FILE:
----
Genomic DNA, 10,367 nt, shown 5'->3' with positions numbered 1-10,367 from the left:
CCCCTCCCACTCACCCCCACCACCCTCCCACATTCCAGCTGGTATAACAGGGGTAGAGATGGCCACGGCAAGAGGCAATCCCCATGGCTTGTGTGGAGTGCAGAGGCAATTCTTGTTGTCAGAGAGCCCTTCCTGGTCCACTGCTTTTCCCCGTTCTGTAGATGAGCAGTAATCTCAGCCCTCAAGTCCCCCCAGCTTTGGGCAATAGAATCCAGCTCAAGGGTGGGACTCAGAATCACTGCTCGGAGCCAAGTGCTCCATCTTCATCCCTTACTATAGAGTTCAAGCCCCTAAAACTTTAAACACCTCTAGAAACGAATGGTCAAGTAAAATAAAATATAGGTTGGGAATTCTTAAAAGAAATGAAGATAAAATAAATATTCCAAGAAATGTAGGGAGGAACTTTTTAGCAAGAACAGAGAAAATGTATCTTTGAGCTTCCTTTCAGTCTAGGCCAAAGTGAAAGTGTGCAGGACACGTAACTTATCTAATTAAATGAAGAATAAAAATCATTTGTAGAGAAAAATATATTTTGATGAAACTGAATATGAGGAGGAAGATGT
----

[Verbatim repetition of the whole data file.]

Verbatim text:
Genomic DNA, 10,367 nt, shown 5'->3' with positions numbered 1-10,367 from the left:
CCCCTCCCACTCACCCCCACCACCCTCCCACATTCCAGCTGGTATAACAGGGGTAGAGATGGCCACGGCAAGAGGCAATCCCCATGGCTTGTGTGGAGTGCAGAGGCAATTCTTGTTGTCAGAGAGCCCTTCCTGGTCCACTGCTTTTCCCCGTTCTGTAGATGAGCAGTAATCTCAGCCCTCAAGTCCCCCCAGCTTTGGGCAATAGAATCCAGCTCAAGGGTGGGACTCAGAATCACTGCTCGGAGCCAAGTGCTCCATCTTCATCCCTTACTATAGAGTTCAAGCCCCTAAAACTTTAAACACCTCTAGAAACGAATGGTCAAGTAAAATAAAATATAGGTTGGGAATTCTTAAAAGAAATGAAGATAAAATAAATATTCCAAGAAATGTAGGGAGGAACTTTTTAGCAAGAACAGAGAAAATGTATCTTTGAGCTTCCTTTCAGTCTAGGCCAAAGTGAAAGTGTGCAGGACACGTAACTTATCTAATTAAATGAAGAATAAAAATCATTTGTAGAGAAAAATATATTTTGATGAAACTGAATATGAGGAGGAAGATGT